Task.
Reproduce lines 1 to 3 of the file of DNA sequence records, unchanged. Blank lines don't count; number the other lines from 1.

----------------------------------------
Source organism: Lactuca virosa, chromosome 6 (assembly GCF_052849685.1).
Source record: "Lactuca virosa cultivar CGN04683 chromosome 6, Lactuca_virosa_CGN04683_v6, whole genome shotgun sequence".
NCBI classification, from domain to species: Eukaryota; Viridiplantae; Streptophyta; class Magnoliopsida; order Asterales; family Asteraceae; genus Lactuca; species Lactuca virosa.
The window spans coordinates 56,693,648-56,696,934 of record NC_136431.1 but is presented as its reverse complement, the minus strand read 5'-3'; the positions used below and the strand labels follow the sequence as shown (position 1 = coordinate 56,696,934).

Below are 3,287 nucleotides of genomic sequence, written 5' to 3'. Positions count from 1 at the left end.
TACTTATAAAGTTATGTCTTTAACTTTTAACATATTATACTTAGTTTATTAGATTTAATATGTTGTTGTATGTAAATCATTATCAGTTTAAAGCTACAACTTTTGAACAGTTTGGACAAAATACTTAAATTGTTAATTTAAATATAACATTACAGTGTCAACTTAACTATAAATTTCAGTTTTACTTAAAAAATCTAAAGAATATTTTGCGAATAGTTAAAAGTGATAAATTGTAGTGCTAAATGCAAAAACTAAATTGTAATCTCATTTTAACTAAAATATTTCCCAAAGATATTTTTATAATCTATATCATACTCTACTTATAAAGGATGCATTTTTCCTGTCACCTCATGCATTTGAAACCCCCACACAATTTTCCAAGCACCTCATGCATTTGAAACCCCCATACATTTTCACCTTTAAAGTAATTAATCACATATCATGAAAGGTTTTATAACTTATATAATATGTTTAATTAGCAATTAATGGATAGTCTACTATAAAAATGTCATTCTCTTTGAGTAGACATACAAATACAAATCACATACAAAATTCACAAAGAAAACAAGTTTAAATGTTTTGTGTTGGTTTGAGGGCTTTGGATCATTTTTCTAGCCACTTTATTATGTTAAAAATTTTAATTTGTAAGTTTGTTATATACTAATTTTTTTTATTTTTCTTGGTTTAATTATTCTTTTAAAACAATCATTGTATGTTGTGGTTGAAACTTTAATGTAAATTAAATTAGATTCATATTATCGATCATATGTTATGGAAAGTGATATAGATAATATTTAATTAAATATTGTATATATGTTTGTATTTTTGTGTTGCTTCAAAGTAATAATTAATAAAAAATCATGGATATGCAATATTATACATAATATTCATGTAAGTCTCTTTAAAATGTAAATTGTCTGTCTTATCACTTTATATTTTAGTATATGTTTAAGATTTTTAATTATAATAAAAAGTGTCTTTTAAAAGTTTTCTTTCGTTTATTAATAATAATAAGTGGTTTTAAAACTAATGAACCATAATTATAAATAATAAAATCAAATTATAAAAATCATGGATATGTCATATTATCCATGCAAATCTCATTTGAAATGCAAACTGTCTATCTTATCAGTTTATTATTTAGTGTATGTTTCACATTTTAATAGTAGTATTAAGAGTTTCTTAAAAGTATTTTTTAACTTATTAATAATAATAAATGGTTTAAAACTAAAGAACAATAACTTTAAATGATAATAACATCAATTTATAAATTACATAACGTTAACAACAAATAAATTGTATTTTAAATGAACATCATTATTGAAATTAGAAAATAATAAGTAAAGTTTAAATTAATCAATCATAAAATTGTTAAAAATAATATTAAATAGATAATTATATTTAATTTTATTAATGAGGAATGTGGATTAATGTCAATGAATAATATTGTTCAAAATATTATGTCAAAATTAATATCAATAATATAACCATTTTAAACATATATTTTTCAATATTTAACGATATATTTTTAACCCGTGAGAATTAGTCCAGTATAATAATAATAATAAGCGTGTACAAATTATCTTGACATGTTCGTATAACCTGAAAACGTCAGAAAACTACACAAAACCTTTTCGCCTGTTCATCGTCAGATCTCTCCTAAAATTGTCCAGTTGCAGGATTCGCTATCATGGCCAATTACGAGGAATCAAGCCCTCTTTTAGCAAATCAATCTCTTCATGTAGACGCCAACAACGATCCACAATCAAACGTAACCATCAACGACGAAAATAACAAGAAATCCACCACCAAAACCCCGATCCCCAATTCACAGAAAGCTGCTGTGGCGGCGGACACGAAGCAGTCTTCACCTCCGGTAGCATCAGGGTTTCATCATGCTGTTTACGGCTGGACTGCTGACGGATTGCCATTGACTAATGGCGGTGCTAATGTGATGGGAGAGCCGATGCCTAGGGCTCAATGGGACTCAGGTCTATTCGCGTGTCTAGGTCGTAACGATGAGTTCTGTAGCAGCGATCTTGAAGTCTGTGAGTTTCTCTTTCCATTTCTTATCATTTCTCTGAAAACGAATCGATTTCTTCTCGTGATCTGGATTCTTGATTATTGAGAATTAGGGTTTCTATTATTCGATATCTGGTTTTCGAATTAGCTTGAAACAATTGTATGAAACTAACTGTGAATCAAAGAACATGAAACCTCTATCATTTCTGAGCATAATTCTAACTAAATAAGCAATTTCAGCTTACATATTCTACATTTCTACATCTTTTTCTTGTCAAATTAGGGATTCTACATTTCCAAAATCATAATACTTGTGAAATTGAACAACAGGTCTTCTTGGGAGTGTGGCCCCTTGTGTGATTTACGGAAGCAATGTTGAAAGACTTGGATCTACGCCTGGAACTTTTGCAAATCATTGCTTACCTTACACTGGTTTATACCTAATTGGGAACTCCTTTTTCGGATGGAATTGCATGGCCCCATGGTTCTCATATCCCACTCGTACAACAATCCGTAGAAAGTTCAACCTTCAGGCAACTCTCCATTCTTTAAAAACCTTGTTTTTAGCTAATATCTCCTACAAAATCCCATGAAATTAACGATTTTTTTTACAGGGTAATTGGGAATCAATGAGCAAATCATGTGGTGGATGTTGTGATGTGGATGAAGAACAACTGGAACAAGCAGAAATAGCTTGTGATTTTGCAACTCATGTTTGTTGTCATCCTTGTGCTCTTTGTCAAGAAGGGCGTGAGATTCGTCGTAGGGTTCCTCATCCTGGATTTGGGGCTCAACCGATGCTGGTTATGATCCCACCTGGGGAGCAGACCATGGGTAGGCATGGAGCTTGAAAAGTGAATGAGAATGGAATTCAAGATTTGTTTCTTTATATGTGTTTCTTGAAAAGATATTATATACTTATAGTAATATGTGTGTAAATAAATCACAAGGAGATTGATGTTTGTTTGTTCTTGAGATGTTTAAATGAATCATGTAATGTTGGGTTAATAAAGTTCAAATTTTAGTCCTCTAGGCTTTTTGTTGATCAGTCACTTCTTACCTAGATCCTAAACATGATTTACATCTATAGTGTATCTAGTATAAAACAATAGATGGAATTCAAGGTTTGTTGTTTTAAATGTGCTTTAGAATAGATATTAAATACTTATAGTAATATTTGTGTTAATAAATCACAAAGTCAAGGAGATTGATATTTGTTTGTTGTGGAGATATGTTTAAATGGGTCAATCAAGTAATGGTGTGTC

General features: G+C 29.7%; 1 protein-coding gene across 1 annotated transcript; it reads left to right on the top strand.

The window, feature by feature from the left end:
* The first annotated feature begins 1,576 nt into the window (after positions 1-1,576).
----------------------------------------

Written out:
Source organism: Lactuca virosa, chromosome 6 (assembly GCF_052849685.1).
Source record: "Lactuca virosa cultivar CGN04683 chromosome 6, Lactuca_virosa_CGN04683_v6, whole genome shotgun sequence".
NCBI classification, from domain to species: Eukaryota; Viridiplantae; Streptophyta; class Magnoliopsida; order Asterales; family Asteraceae; genus Lactuca; species Lactuca virosa.